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The Serpent of Venice
Pocket returns in this follow up to Fool written by Christopher Moore. Fresh from being an ambassador from a kingdom that no longer exists, a former slave to the king of Britain and a royal consort to his daughter, this self-proclaimed troubadour now travels towards a new adventure with a jingle in his step from his hat bells. Left to die in a dungeon by Barbantio, the senator of Venice, and his cronies, Pocket makes a miraculous escape and chances upon Shylock the money lender. This begins the comical adventures of one of the most unusual cast of characters ever formed. Gobbo, a blind beggar with bizarre presumptions; Drool, Pocket's old friend, born with a hidden talent of remembering whole conversations then reciting them back word for word, yet unfortunately is cursed with a mimicking problem; and of course Jeff, the monkey. Undercover as Signor Lancelot Gobbo, Pocket embarks on a quest to rescue his old comrades, yet stumbles upon an outlandish contest scam which involves sealed caskets and a bid for the lovely maiden Portia's hand in marriage. As the connections fall into place and the mystery begins to unravel, the real jesting begins as a discovery of a serpent-like creature is made within the canal waters that is genetically beautiful yet dangerous and carries an abnormal affection for our hero.
Christopher Moore's setting of Venice in the mythical late thirteenth century has all the ingredients for a successful follow up novel. The trademark buffoonery that is well known among his books is very much present here and will surely please loyal fans as well as newcomers. With a heavy dose of comedic oddballs, the reader will enjoy not only the return of thief, rascal, and fool, Pocket, but will also meet famed explorer Marco Polo, the whimsical Drool, Jeff the monkey, and the mysterious water dwelling spirit creature that is often called by the Venetians as Blackfish or Dragon. An extra added treat comes in the form of an articulating chorus throughout the book, and with its accompanied narrative communication and guided dialog, the reader will be constantly entertained entering each chapter. With his inspiration from The Cask of Amontillado, The Merchant of Venice, and Othello, Christopher Moore is able to combine these classic tales along with his brand of humor resulting in a mirthful tale entitled The Serpent of Venice.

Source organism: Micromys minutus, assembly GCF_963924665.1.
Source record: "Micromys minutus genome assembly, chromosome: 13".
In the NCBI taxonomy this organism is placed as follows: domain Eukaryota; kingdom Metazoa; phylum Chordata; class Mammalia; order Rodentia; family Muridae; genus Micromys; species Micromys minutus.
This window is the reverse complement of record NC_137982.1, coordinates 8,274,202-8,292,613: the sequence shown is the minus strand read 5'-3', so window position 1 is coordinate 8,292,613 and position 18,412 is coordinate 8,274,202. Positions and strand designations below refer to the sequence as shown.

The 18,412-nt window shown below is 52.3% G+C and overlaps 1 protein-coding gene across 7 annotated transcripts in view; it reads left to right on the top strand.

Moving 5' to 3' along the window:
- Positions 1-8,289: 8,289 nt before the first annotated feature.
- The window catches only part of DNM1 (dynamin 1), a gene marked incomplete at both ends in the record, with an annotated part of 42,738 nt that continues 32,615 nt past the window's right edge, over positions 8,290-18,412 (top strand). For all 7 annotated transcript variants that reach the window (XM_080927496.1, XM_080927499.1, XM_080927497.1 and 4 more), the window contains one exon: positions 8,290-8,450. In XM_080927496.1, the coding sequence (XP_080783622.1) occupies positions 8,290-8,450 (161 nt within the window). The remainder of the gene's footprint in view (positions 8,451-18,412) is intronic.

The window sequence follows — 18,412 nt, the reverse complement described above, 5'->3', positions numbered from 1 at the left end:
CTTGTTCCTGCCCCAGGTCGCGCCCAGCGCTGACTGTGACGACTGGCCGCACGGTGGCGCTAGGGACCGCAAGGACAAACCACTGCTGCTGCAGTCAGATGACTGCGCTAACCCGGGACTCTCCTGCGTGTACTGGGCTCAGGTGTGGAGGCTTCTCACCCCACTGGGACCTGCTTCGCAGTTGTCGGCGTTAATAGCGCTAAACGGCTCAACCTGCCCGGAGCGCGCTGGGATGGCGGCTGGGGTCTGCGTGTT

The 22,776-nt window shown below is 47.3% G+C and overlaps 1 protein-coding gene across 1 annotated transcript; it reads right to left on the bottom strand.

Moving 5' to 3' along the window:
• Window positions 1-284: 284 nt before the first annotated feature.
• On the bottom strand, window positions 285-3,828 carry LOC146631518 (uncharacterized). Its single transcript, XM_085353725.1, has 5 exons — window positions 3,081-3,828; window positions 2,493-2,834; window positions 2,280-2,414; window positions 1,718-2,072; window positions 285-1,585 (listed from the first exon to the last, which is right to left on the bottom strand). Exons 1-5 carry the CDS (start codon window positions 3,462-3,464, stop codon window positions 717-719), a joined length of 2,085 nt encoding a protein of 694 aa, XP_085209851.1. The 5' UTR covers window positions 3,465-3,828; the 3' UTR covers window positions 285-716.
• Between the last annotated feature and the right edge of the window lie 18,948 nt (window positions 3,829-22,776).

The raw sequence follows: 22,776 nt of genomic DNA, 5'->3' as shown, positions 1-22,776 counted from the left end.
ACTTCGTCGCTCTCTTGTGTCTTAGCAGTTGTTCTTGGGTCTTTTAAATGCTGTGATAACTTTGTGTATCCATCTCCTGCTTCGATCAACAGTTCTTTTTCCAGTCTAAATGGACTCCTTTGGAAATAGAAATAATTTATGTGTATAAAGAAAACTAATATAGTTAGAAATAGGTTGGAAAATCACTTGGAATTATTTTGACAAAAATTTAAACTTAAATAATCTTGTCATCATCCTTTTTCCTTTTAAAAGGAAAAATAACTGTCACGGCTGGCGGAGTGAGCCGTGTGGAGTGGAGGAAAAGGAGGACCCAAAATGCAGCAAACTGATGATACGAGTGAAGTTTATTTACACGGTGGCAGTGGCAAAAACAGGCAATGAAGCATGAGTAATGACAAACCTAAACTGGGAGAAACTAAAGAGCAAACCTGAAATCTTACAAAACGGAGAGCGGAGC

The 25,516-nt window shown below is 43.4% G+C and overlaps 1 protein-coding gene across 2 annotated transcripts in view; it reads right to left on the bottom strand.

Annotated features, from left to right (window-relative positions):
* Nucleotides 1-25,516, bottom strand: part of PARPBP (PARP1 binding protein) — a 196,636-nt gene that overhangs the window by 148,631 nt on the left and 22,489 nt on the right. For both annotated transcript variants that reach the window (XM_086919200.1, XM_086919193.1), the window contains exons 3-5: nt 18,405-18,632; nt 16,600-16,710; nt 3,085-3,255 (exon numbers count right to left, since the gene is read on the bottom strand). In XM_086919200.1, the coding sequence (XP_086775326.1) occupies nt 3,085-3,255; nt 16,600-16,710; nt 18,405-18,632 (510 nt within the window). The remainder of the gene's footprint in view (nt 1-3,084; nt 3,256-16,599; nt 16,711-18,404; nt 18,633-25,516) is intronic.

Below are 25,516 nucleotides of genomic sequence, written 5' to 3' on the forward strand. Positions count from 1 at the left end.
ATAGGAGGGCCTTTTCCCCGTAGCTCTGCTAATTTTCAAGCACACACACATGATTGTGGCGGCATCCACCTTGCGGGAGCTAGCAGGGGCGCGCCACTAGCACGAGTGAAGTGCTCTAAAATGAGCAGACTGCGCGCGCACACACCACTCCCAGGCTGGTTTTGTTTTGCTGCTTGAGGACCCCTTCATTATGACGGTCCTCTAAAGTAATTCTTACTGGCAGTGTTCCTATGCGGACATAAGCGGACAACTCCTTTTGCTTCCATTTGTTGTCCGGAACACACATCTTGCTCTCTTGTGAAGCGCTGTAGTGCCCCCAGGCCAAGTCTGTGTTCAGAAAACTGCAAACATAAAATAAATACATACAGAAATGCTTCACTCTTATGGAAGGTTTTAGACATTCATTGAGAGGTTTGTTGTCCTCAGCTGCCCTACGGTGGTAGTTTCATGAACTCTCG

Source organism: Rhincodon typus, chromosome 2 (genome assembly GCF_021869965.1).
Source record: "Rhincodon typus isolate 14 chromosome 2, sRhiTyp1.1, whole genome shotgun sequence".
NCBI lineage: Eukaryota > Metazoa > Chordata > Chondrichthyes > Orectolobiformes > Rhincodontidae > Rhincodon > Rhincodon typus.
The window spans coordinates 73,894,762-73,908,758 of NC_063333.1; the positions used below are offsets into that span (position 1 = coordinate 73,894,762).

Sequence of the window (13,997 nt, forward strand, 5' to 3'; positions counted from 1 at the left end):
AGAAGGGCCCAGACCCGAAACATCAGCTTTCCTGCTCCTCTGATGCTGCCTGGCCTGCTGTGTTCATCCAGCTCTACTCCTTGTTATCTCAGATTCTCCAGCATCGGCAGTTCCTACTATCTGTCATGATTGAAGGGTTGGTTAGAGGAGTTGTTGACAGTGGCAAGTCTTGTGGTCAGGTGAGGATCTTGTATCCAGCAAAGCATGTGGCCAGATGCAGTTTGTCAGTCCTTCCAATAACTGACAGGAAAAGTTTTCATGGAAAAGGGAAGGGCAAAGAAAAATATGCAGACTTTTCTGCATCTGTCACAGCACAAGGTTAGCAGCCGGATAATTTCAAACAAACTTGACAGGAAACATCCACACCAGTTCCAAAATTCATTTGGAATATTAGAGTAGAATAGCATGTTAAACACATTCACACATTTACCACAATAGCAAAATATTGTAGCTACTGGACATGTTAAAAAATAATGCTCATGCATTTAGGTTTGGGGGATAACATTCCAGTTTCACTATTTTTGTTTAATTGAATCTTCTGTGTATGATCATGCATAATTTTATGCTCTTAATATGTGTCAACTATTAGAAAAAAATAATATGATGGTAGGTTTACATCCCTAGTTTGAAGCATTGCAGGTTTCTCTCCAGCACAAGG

New York Times bestselling author Christopher Moore channels William Shakespeare and Edgar Allan Poe in this satiric Venetian gothic that brings back the Pocket of Dog Snogging, the eponymous hero of Fool, along with his sidekick, Drool, and pet monkey, Jeff
Venice, a long time ago. Three prominent Venetians await their most loathsome and foul dinner guest, the erstwhile envoy of Britain and France, and widower of the murdered Queen Cordelia: the rascal-Fool Pocket.
This trio of cunning plotters-the merchant, Antonio; the senator, Montressor Brabantio; and the naval officer, Iago-have lured Pocket to a dark dungeon, promising an evening of sprits and debauchery with a rare Amontillado sherry and Brabantio's beautiful daughter, Portia.
But their invitation is, of course, bogus. The wine is drugged. The girl isn't even in the city limits. Desperate to rid themselves once and for all of the man who has consistently foiled their grand quest for power and wealth, they have lured him to his death. (How can such a small man, be such a huge obstacle?). But this Fool is no fool . . . and he's got more than a few tricks (and hand gestures) up his sleeve.